Could fossils mean that life evolved on Earth once before?
U.S. scientists have suggested an intriguing possibility. The fossil record shows it’s possible life evolved on Earth once before, they suggested – 2.3 billion years ago and long before ancestors of modern plants and animals existed.
The researchers, led by Dr. Michael Kipp of the University of Washington, point to selenium fossils formed during the Lomagundi Event. During the event – which lasted anywhere from 130 million to 250 million years – Earth had a period of high oxygen levels in the air, similar to the modern atmosphere.
Scientists don’t know why oxygen suddenly spiked on Earth, or why it dropped so drastically for millions of years.
It didn’t rise again until about 800 million years ago, when our very distant ancestors began to breathe oxygen.
“The geologic record of early Earth contains abundant evidence of low oxygen levels, and accordingly, a lack of eukaryote fossils,” the researchers wrote in their study. “The rise of oxygen to near-modern levels at the end of the Proterozoic Era is thus often cited as the trigger for the evolutionary radiation of complex life forms at this same time.”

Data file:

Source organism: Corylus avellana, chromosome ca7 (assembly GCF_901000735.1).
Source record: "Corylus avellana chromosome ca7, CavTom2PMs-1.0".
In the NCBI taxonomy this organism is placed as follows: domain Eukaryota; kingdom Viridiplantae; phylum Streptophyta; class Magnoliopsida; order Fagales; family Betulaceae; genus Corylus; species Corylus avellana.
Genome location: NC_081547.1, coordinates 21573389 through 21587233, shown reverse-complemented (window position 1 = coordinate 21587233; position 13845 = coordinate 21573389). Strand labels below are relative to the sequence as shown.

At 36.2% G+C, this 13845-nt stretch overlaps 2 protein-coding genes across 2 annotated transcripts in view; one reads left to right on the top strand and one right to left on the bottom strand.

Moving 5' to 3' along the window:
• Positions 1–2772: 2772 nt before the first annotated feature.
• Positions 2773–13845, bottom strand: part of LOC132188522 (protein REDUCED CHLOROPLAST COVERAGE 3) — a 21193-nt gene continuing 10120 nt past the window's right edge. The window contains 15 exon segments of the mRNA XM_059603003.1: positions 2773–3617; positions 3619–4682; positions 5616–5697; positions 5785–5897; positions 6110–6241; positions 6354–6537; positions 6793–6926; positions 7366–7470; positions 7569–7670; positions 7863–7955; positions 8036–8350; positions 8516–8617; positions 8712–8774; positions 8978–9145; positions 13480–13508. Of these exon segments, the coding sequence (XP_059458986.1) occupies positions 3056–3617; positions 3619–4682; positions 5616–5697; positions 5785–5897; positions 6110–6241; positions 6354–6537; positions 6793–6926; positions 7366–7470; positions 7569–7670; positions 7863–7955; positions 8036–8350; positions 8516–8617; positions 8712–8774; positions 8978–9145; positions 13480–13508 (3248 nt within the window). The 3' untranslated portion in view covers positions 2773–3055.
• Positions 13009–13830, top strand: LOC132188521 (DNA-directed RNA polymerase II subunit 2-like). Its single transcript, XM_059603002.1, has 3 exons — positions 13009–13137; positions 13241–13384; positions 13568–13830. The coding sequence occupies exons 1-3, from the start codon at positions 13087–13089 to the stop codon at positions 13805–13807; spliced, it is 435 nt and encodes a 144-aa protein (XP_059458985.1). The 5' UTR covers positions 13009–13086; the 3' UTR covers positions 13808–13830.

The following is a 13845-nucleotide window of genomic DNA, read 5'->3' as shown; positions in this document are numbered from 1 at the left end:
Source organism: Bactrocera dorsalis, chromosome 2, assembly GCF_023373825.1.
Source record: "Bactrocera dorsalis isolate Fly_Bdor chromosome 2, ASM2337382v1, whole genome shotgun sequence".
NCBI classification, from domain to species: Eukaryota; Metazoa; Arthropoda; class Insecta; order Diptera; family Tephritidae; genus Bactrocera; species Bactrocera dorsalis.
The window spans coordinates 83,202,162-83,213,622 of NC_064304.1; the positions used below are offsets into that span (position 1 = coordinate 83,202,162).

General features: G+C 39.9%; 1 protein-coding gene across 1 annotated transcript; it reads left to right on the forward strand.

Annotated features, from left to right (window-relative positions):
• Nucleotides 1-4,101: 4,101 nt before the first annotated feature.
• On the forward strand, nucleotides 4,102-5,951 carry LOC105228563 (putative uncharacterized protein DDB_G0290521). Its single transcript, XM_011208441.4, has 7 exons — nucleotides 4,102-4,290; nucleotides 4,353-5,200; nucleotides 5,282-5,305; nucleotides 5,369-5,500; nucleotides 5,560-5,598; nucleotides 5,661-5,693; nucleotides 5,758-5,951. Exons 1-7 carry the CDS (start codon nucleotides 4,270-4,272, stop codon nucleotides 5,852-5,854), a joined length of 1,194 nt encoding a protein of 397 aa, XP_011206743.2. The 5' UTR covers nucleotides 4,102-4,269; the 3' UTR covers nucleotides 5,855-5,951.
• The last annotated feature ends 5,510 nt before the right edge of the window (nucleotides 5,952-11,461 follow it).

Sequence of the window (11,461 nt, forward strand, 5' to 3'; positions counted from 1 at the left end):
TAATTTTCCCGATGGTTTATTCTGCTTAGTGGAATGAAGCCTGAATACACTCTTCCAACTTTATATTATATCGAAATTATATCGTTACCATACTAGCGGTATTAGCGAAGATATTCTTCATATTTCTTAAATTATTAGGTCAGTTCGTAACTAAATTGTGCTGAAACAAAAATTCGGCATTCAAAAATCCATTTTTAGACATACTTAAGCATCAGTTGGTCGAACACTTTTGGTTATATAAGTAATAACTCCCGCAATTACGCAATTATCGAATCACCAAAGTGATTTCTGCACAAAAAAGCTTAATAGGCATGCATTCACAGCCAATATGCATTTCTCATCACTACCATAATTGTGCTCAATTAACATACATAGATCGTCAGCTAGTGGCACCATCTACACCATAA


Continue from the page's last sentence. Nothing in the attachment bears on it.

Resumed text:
But new evidence the team found shows that oxygen levels during the Lomagundi Event were high enough to support eukaryotic life. Eukaryotes have more complex cells with nuclei.
The scientists tested fossils from the Lomagundi Event period, which were sampled from what was once an ocean floor. Their goal was to determine how much oxygen was in the atmosphere during the “oxygen overshoot” the event brought to Earth.
To find out, they tested the fossils to see how much selenium they contained. Selenium can’t form without oxygen; the gas erodes other minerals, and the runoff can become selenium deposits on ocean floors and lakebeds.
Oxygen levels were surprisingly high, at least in the ocean. That could mean life evolved more than a billion years earlier than we thought – a sort of false start, snuffed out when oxygen levels dropped again.
“These environments could have harbored the earliest stages of eukaryotic evolution, but may have been too transient for substantial diversification to occur,” they wrote.
The researchers published their study in the journal Proceedings of the National Academy of Sciences.